AustLII also benefits uni students as it is essentially a database of 4 million documents of legalisation and the history of law, rights, and justice.

A classic revision method is to whip out a textbook and make a note or two whilst you read and revise, if this works for you then you should take a look at some of these study guides for law and legal studies to see if they interest you.

Revision guides aren't usually free (unless you can find an e-book version you can access) and some can be quite expensive, but the content of the books should be invaluable to helping you study for any subject in your course.

Let's have a look at some of the best revision guides for high school legal studies:

  • ATAR Notes - As well as their website, you can order study guides from ATAR Notes for any subject you take including legal studies, they are available for VCE, HSC, and QCE students.
  • Legal Studies for VCE Access & Justice - There are two guides split into units 1&2 and 3&4
  • Excel Study Guide: HSC Legal Studies Year 12
  • Power Accountability and Rights for WACE Politics & Law
  • Creelman Exam Questions for Politics and Law WACE

You'll be able to find other study guides for courses around Australia too, but this is a glimpse of what is out there to be used.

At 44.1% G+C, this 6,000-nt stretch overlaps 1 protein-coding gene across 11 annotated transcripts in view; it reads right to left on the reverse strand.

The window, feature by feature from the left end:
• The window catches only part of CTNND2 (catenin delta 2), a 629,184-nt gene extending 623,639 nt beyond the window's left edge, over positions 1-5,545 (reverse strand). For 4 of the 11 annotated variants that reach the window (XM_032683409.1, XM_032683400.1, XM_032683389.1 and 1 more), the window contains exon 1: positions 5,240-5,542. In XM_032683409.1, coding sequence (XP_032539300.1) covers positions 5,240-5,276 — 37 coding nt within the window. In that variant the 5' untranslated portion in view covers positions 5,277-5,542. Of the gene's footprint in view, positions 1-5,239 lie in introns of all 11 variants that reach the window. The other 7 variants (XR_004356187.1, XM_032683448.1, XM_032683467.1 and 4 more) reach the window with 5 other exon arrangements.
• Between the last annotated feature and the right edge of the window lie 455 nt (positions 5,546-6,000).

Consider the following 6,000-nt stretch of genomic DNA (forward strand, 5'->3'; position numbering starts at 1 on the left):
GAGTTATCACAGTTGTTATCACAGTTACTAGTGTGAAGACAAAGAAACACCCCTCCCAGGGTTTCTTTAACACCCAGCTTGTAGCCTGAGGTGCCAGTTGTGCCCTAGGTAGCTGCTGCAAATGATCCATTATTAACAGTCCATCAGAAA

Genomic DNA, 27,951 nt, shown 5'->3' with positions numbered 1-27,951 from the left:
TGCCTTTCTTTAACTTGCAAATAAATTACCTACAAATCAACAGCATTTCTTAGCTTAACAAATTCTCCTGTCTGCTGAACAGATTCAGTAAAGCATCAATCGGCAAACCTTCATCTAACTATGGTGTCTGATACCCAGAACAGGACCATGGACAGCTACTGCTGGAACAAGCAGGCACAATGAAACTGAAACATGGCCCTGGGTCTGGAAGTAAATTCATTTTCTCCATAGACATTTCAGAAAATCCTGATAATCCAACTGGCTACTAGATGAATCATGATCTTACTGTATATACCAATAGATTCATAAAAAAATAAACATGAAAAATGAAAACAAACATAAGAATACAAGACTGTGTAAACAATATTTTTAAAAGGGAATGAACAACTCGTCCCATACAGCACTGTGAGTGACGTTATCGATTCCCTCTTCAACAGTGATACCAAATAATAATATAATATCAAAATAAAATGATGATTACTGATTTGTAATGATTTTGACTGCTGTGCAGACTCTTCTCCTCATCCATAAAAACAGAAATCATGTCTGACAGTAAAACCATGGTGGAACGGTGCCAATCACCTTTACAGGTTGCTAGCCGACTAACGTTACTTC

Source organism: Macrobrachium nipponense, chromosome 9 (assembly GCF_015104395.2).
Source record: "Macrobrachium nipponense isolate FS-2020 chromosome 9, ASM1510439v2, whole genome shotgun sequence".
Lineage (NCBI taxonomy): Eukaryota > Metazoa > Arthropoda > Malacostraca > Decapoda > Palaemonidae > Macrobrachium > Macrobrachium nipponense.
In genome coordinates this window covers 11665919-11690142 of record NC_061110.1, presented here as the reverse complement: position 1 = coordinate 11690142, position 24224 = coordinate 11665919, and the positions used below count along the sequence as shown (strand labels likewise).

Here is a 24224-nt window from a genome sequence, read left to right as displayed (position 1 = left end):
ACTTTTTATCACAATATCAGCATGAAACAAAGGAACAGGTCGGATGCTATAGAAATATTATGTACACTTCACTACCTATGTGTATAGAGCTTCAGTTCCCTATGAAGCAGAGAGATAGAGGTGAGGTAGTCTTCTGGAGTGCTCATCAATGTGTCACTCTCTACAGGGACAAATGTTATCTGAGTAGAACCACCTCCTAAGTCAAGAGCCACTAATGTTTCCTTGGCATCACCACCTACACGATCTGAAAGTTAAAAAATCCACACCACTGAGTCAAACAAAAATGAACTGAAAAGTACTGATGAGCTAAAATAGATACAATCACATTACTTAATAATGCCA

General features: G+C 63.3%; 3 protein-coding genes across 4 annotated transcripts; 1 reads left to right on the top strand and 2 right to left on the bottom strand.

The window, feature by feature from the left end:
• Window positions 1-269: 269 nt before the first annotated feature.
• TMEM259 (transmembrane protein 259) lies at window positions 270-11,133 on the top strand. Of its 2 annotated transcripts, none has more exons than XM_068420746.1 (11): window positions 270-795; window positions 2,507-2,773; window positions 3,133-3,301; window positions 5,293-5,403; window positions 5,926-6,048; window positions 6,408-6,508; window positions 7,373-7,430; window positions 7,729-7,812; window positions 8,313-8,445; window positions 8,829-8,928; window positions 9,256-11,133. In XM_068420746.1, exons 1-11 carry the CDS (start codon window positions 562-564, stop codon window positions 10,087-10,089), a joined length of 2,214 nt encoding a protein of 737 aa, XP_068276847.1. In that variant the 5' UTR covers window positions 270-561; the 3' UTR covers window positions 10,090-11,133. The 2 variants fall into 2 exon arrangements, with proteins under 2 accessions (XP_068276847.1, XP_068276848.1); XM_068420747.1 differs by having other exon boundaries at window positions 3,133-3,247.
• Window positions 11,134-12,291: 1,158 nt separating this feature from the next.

There are many study guides out there to choose from
Study guides may seem dull, but they can help organise and structure your revision (Source: Unsplash)

There are also many revision guides available for uni students, of course this depends on which topics you are studying at the time. Here are some study guides available at most uni bookshops:

  • Learning Guide for Commercial Law Principles by Webb
  • Learning Guide for Consumer Law by Barron
  • Criminal Law Learners Resource made by TAFE Frontiers
  • Taxation Law in Australia by Lehmann
  • Guide to Business Law by Carvan

Again, there are many more study guides that can be found that relate to the major you have chosen for your law degree; Have a look through your local book shop or browse the web.

Books to Read and Learn From

Study guides can get a bit tedious after a while, so it's good to shake up your revision by just doing some plain old reading as well! If you want to take notes or highlight passages of your book then go for it, but either way regular reading is essential to keep you well informed and in the know.

Let's look at some of the most well-regarded books on law that you read and learn from in your spare time.

The Laws of Australia

This is one of the two most looked at Australian law encyclopaedias, published by Lawbook Co. Within it, you can find a comprehensive list of legislation, rights, constitutional laws, historical court cases and more.

Having this book by your side is potential the best resource you can have for simply having a browse through the laws of the land.

Law in Australian Society: An Introduction to Principles and Process